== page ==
It’s always something. First, the brouhaha over baby boomer retirement spun our collective learning and development wigs. Now, before organizations have even had time to come to grips and form solutions to handle that situation, there appears to be a talent retention crisis coming. According to consulting firm TalentKeepers, the annual cost of employee turnover in the United States tops $5 trillion. The Ken Blanchard Companies’ Office of the Future addresses the issue in a white paper, “Responding to the Turnover Crisis: Ten Proven Strategies for Retaining Key Talent.” It looks like managers may be the most formidable weapons organizations can use to retain their most talented workers.
“The biggest issue is demographics,” said Marjorie Blanchard, Ph.D., co-founder and director of the Office of the Future, The Ken Blanchard Companies. “We have a big demographic shortfall of not only workers, but talented workers, people that you really want to keep coming up in the next 10 to 15 years. We’ve kind of been shielded from the affects of it by the recent recession, but as things begin to loosen up and people begin to add staff, not only the attraction but the retention of your most talented workers is going to become one of the key issues in terms of the growth of your organization.”
Managers, Blanchard said, need to see themselves as key in this retention area, rather than HR and the leadership of the company. It’s the managers who run day-to-day operations who can have the most impact and create a work environment that makes people want to stay. “People very seldom leave for a little bit more money,” Blanchard explained. “In the late ’80s, people were getting big bonuses to jump ship, but typically people prefer to stay in an organization where they feel valued and comfortable and excited. I’ve tried to convince managers that they have a great deal to do with whether a talented person decides to stay, and I have outlined 10 things they can do on a regular level to build relationships and also pay more attention to the people that are going to be key to the growth of the organization.”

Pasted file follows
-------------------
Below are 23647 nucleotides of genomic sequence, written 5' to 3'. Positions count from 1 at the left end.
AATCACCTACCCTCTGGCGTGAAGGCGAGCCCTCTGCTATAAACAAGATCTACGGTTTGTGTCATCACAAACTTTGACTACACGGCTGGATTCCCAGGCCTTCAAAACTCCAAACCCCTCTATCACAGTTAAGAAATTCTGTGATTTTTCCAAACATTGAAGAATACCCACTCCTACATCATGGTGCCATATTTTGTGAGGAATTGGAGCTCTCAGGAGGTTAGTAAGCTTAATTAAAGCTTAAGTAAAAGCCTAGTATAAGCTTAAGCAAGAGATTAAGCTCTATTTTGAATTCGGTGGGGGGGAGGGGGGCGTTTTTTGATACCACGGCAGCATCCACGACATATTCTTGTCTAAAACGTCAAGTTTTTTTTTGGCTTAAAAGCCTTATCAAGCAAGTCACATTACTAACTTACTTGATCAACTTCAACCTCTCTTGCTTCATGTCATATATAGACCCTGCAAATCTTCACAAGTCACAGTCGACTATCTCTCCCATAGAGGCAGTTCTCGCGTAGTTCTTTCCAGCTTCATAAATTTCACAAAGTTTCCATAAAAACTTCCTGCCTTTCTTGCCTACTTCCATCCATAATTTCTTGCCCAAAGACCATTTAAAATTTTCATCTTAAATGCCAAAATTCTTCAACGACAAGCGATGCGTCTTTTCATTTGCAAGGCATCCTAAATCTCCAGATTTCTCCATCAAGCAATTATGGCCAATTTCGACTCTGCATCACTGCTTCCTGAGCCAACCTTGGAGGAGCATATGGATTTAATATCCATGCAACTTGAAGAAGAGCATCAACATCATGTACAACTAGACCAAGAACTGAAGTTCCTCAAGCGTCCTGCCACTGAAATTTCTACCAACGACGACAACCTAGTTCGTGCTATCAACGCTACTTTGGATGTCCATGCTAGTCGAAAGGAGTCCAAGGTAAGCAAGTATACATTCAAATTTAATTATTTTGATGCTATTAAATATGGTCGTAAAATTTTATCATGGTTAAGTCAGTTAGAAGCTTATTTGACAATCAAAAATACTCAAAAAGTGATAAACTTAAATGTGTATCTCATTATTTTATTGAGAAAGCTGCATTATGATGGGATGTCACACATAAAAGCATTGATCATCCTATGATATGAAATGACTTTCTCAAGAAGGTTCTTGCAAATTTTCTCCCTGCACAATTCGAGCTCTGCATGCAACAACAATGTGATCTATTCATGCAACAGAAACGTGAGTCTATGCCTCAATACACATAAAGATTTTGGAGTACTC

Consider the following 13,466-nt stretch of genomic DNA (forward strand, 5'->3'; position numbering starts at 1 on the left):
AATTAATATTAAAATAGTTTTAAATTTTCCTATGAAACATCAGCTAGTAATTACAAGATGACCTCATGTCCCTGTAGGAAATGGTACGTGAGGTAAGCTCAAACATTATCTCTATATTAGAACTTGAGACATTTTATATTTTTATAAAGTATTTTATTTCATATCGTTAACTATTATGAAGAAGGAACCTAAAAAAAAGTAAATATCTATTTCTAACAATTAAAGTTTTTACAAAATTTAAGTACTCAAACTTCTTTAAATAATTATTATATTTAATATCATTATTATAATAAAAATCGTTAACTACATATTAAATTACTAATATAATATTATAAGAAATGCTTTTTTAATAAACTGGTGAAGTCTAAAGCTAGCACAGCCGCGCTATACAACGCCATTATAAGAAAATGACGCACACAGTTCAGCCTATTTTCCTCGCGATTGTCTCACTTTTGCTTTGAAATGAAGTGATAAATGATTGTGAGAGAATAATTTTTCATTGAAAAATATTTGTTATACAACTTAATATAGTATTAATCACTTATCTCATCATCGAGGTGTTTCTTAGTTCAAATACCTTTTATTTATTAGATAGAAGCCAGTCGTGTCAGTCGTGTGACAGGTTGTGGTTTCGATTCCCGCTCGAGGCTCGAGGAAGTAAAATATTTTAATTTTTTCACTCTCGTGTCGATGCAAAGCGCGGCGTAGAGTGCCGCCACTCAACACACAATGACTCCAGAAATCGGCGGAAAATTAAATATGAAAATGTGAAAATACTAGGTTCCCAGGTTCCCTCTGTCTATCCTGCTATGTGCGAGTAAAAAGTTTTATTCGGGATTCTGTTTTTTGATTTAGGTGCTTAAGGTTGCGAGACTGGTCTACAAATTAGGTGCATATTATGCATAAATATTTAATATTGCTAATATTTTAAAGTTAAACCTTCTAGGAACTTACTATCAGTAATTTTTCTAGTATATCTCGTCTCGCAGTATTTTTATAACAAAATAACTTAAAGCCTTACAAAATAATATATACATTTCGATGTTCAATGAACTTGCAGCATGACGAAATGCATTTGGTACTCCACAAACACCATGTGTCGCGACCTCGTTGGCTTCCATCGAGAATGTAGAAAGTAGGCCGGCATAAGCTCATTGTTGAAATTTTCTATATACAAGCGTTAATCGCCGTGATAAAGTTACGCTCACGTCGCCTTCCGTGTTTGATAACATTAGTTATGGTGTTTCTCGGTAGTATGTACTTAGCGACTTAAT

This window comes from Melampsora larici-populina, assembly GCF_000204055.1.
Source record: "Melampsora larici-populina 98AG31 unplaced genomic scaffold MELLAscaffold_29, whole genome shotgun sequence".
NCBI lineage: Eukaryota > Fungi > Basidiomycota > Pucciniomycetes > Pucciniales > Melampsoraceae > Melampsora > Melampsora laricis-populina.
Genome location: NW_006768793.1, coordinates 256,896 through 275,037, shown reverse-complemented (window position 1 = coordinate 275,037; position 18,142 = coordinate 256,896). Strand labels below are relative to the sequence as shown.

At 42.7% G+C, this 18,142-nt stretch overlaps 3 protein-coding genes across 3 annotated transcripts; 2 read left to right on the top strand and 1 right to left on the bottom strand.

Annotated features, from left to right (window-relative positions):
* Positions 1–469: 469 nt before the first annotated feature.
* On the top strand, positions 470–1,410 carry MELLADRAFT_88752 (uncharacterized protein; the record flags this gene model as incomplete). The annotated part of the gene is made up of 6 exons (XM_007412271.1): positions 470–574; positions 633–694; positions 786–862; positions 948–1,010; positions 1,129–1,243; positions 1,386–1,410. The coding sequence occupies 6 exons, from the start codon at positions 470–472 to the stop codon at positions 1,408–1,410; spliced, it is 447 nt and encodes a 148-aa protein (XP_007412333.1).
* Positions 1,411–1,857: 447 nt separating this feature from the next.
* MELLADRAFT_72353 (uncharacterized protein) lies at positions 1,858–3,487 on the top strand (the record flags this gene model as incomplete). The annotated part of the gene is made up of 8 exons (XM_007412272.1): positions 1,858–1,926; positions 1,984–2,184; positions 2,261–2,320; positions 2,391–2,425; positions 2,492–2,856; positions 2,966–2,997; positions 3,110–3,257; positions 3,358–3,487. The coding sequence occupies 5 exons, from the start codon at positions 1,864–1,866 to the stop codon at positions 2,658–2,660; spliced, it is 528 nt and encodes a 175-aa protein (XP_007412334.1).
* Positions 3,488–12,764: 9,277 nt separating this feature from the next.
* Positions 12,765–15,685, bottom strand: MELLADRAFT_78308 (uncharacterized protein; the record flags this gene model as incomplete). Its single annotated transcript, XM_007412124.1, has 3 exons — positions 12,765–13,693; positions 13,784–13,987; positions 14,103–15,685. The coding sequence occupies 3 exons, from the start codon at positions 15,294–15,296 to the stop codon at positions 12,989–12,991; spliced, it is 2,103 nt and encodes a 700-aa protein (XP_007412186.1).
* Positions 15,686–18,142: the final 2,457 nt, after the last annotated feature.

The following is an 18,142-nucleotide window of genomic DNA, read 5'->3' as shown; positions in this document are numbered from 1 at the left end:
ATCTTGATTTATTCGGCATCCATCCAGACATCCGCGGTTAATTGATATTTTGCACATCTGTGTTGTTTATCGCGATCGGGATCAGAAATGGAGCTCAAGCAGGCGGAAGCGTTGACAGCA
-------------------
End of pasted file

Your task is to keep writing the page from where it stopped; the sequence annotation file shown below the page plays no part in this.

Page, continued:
Paying attention to the talent in your workforce doesn’t necessarily mean acknowledgement in the company newsletter, a pat on the back or monetary rewards, though those things are important and can play a role in retaining key workers. Blanchard said the latest efforts to retain talent center on seeing those workers as special, unique individuals who have a life outside of work and being interested in each of those people in the same way you would a friend. “It doesn’t mean being nosy or anything like that, but it does mean being interested in what’s going on in somebody’s life, making time and believing that its okay to talk about those things and making it fine to bring your whole self to work,” Blanchard said. “One way a manager can do that is to model that type of behavior—to share things that are going on with them, vacations, stressful times in their family, so that other people feel that it’s okay to talk about that at work. I used to love going around in a staff meeting asking people, ‘What do you do that’s the most relaxing to you when you’re outside of work?’ It was amazing to listen to people.”